Gloria Steinem’s first book in more than two decades is classified as a memoir, but I don’t think that’s accurate. Although this first chapter starts like a traditional autobiography, documenting her unconventional childhood as the daughter of a travelling antique salesman and a mentally ill mother, the rest of the book is about the people she’s met. Her book is about the mothers and stewardesses and cabdrivers she’s talked to, the colleges where she’s spoken and the other feminist workers she’s worked with. At 81, Steinem still isn’t interested in taking a victory lap, and her book reflects that. My Life on The Road feels like you’re sitting down with Steinem and listening to her tell stories.
In her twenties, Steinem traveled to India where she was introduced to the concept of the “talking circle” where “anyone may speak in turn, anyone must listen and consensus is more important than time.” She comes back to that idea again and again, and it’s clear that it was a defining moment in her life. I was worried before I picked up this book that Steinem would only be interested in talking about women like her-straight, white, hetero, cis, educated women. Luckily I was wrong, and Steinem is more interested in honoring that talking circle, and giving voice to other women. She talks about working with Native American women and her role in “the most important event nobody knows about” the 1977 National Women’s Conference in Houston where women across racial barriers tried to work together. She talks about Wilma Mankiller, the first woman elected chief of Cherokee nation, and Florynce Kennedy, a black civil rights lawyer who taught Steinem the art of the one-liner (when asked by a man if she was a lesbian, she shot back, “Are you my alternative?”).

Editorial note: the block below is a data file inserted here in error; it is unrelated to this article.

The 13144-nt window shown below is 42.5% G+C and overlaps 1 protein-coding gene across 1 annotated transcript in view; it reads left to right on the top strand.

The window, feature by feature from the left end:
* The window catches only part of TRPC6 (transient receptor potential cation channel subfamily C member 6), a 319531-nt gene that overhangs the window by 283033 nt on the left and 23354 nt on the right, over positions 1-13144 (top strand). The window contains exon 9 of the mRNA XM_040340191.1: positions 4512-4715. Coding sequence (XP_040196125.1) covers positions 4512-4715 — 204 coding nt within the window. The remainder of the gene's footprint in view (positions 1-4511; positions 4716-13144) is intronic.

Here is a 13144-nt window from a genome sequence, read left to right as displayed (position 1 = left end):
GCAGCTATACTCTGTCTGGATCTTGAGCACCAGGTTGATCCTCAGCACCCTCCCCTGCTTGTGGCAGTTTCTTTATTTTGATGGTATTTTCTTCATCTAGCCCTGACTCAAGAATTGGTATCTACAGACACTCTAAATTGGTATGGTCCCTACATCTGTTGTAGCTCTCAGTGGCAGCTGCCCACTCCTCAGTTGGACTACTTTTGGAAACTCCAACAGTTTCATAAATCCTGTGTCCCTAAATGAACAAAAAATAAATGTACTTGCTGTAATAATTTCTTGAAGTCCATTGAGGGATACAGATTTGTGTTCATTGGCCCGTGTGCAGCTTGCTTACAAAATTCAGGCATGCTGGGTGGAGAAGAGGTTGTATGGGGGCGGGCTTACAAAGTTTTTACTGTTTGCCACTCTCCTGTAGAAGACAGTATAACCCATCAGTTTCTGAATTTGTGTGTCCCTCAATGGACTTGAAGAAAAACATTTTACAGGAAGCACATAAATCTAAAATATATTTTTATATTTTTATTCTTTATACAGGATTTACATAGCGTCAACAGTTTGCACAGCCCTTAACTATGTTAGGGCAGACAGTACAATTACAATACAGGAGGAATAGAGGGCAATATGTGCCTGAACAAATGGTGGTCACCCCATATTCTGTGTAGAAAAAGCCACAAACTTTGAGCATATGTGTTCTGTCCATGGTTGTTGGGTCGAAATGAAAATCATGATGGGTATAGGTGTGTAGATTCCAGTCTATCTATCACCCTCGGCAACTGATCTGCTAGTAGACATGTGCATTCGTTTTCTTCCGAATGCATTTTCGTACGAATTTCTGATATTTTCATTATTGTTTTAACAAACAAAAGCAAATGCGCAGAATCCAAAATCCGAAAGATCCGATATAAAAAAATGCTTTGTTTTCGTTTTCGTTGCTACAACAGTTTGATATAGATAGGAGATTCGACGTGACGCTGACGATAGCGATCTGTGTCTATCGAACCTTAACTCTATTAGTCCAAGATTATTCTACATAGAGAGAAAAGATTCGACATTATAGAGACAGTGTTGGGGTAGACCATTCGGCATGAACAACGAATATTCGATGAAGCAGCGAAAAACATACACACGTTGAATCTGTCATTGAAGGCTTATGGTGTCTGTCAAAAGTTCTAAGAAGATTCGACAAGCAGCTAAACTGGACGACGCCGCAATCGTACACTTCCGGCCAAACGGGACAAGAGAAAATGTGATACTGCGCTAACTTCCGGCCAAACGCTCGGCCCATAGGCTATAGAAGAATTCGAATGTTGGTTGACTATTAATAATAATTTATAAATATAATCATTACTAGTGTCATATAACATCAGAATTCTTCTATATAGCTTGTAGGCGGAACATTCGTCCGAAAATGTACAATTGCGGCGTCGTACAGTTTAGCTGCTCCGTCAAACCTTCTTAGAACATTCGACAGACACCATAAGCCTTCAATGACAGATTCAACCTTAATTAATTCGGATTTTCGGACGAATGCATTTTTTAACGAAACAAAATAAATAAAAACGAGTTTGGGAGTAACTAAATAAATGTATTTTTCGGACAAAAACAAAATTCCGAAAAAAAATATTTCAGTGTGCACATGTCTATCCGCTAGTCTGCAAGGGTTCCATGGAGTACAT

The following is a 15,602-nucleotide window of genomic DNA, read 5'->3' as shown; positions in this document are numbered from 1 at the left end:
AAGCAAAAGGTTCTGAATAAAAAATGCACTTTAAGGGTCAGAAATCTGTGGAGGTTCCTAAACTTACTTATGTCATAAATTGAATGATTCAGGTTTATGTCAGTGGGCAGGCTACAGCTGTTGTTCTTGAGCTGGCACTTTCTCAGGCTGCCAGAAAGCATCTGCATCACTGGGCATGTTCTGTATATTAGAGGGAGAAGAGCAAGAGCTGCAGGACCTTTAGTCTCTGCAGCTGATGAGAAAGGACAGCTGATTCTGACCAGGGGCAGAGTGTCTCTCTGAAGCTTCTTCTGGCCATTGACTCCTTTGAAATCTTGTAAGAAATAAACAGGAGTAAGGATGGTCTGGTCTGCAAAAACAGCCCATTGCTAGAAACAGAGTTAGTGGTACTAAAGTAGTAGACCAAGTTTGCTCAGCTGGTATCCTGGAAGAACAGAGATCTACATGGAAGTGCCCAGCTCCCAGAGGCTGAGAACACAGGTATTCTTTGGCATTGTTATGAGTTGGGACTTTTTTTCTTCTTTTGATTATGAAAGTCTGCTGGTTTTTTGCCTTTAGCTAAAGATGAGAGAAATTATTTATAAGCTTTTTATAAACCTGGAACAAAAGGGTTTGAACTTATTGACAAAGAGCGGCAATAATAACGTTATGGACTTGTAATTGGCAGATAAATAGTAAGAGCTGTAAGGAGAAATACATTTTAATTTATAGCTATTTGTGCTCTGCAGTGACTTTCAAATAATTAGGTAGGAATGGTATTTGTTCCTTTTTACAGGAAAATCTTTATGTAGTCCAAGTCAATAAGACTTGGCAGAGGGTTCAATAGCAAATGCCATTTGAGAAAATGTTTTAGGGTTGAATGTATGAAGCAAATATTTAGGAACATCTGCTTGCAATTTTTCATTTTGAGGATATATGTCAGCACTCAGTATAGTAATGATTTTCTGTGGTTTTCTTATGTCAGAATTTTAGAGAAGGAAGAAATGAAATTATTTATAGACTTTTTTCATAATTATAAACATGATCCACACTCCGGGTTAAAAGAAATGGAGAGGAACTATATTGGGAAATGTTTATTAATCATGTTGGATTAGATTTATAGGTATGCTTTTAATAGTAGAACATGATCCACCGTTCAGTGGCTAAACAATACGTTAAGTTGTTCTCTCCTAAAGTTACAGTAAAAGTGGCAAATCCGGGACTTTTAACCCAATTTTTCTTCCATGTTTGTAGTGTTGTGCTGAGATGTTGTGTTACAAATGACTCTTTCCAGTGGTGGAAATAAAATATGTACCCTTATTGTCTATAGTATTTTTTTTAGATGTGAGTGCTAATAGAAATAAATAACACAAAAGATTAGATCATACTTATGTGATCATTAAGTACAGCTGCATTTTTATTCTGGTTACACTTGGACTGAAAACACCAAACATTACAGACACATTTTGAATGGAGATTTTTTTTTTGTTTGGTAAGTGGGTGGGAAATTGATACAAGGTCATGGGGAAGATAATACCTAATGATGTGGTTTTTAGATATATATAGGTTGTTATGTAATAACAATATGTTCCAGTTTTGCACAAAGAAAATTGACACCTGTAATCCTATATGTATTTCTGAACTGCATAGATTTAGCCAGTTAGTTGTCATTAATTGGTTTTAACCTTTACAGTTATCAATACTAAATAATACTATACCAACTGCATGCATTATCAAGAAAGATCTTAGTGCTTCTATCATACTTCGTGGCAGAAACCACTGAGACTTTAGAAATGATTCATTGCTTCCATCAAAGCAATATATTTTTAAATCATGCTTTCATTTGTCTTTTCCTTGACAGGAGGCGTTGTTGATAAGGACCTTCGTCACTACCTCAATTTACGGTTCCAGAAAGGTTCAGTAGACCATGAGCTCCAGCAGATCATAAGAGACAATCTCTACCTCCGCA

The book isn’t perfect. There are a couple of coincidences in this book (meeting a sexist lingerie-obsessed cab driver who pops up years later after successful gender reassignment surgery) that I find hard to believe. And Steinem isn’t really interested in talking about the present, and mostly glosses over her some of the fairer criticisms of her work. Although she devotes a lot of time to the fallout from her 2008 Op-Ed about why she was supporting Hilary Clinton over Barack Obama (essentially it boiled down to being a woman is harder than being a black guy) she mostly blamed the media for misinterpreting her. Still, I really enjoyed her book.
Steinem dedicated this book to a man called John Sharpe. In 1957, she went to him to get an illegal abortion and he made her promise she would do what she wanted to do with her life. Steinem wrote, “Dear Dr. Sharpe…I’ve done the best I could with my life.”
Yes, she did.
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